Indian Women Peacekeeping Forces



    • India deployed a platoon of women peacekeepers in Abyei on the border of Sudan and South Sudan as part of the Indian Battalion in the United Nations Interim Security Force.


    • Composition: It includes two women Army officers – a Major from the Corps of Signals and a Captain from the Corps of Engineers.
    • The contingent has 25 women soldiers from the Corps of Military Police (CMP) and the Assam Rifles
    • The CMP is the only arm of the Army opened for recruitment of women soldiers in 2021.
    • Distinction: This is India’s largest single unit of women peacekeepers in a UN Mission.
    • UN Mandate: The UN requested member states to deploy female engagement teams (FET) with infantry battalion groups in UN Missions to deal with situations involving women and children suffering the most in a conflict situation.
    • The FETs tasks: Conduct of joint patrols, dialogue with local women or girls, assistance during humanitarian crises, information gathering and perception management.
    • India’s Commitment: UN seeks at least 19% women officers of the total vacancies released to the Army. However, the Indian Army had sent 21% of women officers.

    Importance of Women Peacekeeping Units:

    • Genesis: India had deployed the first-ever all women’s contingent from the Central Reserve Police Force (CRPF) in Liberia in 2007 as part of United Nations Mission in Liberia (UNMIL).
    • Praiseworthy: It acted as a model for the African country, which now has 17% women in Liberian security service as compared to less than 1% in 2007.
    • Indian women tradition in Peacekeeping
    • Dr Kiran Bedi, UN’s first Police Adviser, Major Suman Gawani and Shakti Devi have made a mark for themselves in UN Peacekeeping. 
    • As part of UN Missions, women officers have served in various conflict-torn countries in challenging assignments, in medical duties and as military observers. 
    • Social and community development: Indian teams in the Congo and South Sudan have also done sterling work in mainstreaming women and children into Community and Social developmental projects at the grassroots level.
    • Vocational Training in native language: Women officers also learnt to interact with the population and NGOs in French and local Swahili and took part in various quick impact projects such as facilitating the operation of vocational training centers in the country and setting up power connections.  
    • Better Reach: Women officers are able to reach the populace in a better manner, especially the women and children who are majorly affected in conflicts and victims of sexual violence in conflict zones.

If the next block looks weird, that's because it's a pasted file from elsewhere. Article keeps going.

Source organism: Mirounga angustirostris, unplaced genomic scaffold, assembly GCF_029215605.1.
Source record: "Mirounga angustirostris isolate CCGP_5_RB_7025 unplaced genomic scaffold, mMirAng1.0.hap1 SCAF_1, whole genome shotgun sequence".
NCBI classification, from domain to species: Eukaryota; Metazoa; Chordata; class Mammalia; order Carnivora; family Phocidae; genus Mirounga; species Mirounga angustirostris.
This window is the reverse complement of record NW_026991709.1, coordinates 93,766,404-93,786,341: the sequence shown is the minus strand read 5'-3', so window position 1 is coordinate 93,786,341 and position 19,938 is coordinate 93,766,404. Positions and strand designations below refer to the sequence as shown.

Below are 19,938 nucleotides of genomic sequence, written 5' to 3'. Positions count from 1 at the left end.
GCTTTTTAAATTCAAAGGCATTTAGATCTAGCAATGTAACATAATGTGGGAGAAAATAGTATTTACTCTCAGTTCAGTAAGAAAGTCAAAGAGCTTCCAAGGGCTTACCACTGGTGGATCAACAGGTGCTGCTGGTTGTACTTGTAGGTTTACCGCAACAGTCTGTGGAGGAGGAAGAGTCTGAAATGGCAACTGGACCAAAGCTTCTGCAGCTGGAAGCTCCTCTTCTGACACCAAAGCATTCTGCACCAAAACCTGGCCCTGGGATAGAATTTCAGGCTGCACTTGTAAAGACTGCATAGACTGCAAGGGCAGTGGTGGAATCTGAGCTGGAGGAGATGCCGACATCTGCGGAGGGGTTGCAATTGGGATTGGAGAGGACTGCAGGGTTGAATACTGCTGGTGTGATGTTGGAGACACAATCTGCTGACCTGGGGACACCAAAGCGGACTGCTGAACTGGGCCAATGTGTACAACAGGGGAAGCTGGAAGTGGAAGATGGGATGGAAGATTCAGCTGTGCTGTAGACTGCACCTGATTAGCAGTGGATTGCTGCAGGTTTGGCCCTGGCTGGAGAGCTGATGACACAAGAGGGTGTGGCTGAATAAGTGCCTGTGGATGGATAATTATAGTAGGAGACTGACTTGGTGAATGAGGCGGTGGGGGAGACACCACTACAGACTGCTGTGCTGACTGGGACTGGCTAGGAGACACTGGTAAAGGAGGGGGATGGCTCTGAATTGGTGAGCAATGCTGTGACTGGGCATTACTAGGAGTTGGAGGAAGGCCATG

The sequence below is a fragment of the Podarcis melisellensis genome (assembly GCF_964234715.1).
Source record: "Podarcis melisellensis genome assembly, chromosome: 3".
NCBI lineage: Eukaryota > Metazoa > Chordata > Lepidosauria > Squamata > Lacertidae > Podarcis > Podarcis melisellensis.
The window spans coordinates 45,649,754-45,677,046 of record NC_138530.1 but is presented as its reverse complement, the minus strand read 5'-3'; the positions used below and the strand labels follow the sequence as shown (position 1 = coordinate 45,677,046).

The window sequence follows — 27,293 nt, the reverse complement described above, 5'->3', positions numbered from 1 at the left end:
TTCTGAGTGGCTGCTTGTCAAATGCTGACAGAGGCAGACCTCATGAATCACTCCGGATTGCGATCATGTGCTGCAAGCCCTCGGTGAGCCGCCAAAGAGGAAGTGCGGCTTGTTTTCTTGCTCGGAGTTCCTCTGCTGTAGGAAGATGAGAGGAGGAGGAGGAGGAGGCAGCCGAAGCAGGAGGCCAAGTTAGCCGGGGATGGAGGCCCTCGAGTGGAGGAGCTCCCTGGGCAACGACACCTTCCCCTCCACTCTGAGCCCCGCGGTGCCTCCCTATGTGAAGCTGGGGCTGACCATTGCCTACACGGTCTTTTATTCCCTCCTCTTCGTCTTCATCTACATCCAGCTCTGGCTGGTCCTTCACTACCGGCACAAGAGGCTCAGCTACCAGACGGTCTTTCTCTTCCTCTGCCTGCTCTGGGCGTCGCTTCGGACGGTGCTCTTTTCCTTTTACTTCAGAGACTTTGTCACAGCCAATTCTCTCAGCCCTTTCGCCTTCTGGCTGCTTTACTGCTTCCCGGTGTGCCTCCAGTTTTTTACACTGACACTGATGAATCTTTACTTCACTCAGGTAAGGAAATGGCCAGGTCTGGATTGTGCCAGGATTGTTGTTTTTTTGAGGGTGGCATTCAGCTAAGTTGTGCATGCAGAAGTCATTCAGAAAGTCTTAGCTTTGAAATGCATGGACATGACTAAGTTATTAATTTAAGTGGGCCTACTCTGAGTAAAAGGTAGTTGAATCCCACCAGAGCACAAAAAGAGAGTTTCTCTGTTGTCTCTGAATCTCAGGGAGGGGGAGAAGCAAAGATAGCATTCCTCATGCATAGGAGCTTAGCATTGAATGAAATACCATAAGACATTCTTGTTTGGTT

• Complementary Role: The role of police and other paramilitary contingents in the UN is law enforcement in situations such as rioting and stone pelting. While their job is to assist and empower the local population as well as the local Army there under UN resolutions 6 and 7.
    • Gender Parity: The move is in line with the United Nations’ Gender Parity drive and it will serve as a model for the deployment of similar engagement teams in other UN Missions in the near future.

    UN Security Council resolution 1325 (UNSCR1325)

    • UNSCR1325 ensuing resolutions, as well as the Action for Peacekeeping (A4P) Declaration of Shared Commitments, the UN has called for an expansion of the role and contribution of women in its operations, including of uniformed women peacekeepers. 
    • In this context, promoting the participation of women, both in peacekeeping and within the societies, is at the center of UN efforts.

    Action for Peacekeeping (A4P) Initiative

    • It views the Women, Peace and Security (WPS) agenda as critical to enhancing peacekeeping operations’ performance through:
    • Supporting women’s full participation in peace processes and 
    • Making peacekeeping more gender-responsive by increasing the number of civilian and uniformed women in peacekeeping at all levels and in key positions. 
    • A4P has been signed by 152 Member States, a number of which have come forward to specifically champion implementation of A4P’s WPS commitment: Bangladesh, Canada, Finland, Germany, Ireland, Italy, Norway, South Africa and the United Kingdom. 


    • This reflects India’s cherished tradition of active participation in UN peacekeeping missions and showcasing of Nari Shakti in UN Peacekeeping Missions.

    Source: TH